Thesis structures

  Whether you're writing a traditional thesis, thesis by compilation or an exegesis, your work needs to have an argument (some disciplines use key message, narrative, story or exposition). The argument is your answer to your research question/s, and the structure of your thesis should support the argument. A thesis argument map can help you to stay on track and can save you a lot of time writing. 

Thesis argument maps

Key points:

  • a thesis needs a clear research question/s or aim/s
  • a thesis needs an argument that answers the research question/s
  • each part of the thesis should contribute to your argument
  • the thesis structure should support your argument
  • an argument map can be very useful to guide you throughout your project

While there are different ways to produce an outline, we recommend using an argument map. Having an argument map planned out can be helpful for people in both the early and later stages of a research project. Even though in the early stages of your project you won't know exactly how it will turn out, it's still helpful to have a sense of where you are going and what you need to do. In the later stages of a project, you can revisit your argument map to see whether the different parts of the project still fit together logically.

On this page there are links to argument map examples and templates that you can choose from to help you organise your thesis or exegesis.

Filling out your argument map

To fill out your argument map, do the following. 

  1. Write down your research question/s or aim/s in the top part of the map. 
  2. Underneath the research question or aims, you'll see 'Argument' or 'Central narrative'. You might like to think of your argument as the take home message that tells the reader what your research has found overall. Even if you don't yet know the answer to your research question, write down what you anticipate your main answer/s will be. Having an idea of your argument or narrative helps you to plan out your chapters logically. 
  3. Reflect on your argument: does it answer the research question? If it doesn't, do you need to clarify the argument? Or do you need to refine your research question? 
  4. The introduction column outlines common elements of an introduction. Jot down your ideas in relation to each of the points. 
  5. Write down the broad purpose of each chapter in the first row of the chapter columns. How will that chapter help you to answer your research question? How do the chapters follow on from one another?
  6. Jot down what you will argue in each of your chapter sections. You may have fewer than three sections in a chapter, so adapt the template as you like. How does each chapter section contribute to your chapter's argument? What evidence will you draw on?   
  7. Reflect on your overall thesis structure. Are the chapters in a logical order to answer your research question/s? Does the structure best emphasise your analysis or themes? Are the sections organised around your themes or analytical points? Do you leave plenty of room to address counterarguments? Would another structure work? If so, which structure do you think most clearly answers your research question/s and shows a logical progression of analysis?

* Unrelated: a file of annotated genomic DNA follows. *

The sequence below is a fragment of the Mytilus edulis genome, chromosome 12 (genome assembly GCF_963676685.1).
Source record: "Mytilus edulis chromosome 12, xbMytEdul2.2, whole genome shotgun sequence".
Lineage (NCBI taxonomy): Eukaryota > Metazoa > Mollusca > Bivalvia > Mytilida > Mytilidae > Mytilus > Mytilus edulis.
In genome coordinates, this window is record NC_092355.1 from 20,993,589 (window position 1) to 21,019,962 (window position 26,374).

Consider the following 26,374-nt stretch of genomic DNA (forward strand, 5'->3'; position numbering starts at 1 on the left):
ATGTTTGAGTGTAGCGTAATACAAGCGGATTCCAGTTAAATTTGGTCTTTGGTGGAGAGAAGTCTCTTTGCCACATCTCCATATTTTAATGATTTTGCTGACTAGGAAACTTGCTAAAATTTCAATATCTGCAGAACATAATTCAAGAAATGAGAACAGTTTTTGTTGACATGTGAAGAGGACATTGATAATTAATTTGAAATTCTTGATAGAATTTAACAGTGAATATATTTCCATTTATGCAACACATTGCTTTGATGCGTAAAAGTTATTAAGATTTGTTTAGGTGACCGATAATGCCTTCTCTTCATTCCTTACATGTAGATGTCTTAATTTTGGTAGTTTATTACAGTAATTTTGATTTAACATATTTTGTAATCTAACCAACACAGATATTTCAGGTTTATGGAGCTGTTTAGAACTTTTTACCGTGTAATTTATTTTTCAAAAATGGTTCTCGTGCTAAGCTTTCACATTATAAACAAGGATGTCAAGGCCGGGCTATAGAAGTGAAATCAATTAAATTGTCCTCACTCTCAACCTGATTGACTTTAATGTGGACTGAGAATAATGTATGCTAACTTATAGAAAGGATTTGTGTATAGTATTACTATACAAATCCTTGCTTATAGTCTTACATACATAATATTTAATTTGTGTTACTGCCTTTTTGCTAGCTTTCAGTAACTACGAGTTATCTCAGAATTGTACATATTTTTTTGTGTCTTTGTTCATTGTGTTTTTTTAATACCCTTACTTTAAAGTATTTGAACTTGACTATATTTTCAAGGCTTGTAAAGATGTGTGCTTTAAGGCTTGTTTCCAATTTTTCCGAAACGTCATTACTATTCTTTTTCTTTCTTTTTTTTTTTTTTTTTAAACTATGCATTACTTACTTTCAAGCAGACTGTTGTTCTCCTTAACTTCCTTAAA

When you have a draft outline, carefully review it with your supervisor: is there unnecessary material (i.e. not directly related to the research question/s)? If so, remove or rework it. Is there missing material to add? Whenever you want to make a major change to your work, outlining it first can help you to consider new, more persuasive possibilities for structure.

Another way to test whether your thesis structure is persuasive and logical is to talk about it with someone who knows very little about your topic. You could try explaining it to a friend, to see whether they need to know the information in a certain sequence, and to see whether there are ideas you need to spend more/less time on explaining. You can also make an appointment at Academic Skills to discuss your argument map.

Principles of structure

The main principle of writing an outline is to work out a structure that best supports your argument. To do this, first consider your research question, and how you would persuade someone that your response is defensible. For example, if you have a question that asks for a comparison of two or more case studies, your structure needs to enable you to make that comparison effectively. You might have a chapter or section that provides a brief overview of each case study. Then, you could have a chapter that compares the case studies in relation to one variable or theme. You could then follow with a chapter that compares the case studies in relation to another variable or theme, and so on. In this way, you would have a structure that enables comparison.

If a part of your thesis does not seem to fit in, ask yourself how it helps you to answer the question. This can help you to identify where it would fit better. Otherwise, you might need to cut the section out of your thesis - you could consider whether it would work well in a separate publication instead.

To decide which structure is best for you, it's useful to have a look at other examples in your area. You can access past ANU theses on the ANU Library's digital thesis collection, you can ask your supervisor, and/or you can ask your College administrators to show you some past samples. When you look at them, consider:

  • is it clear how each section of the thesis answers the research question?
  • does the structure logically support the argument?
  • is there a lot of background information that could be condensed?
  • if the thesis is making comparisons, does the structure help you to understand the comparisons?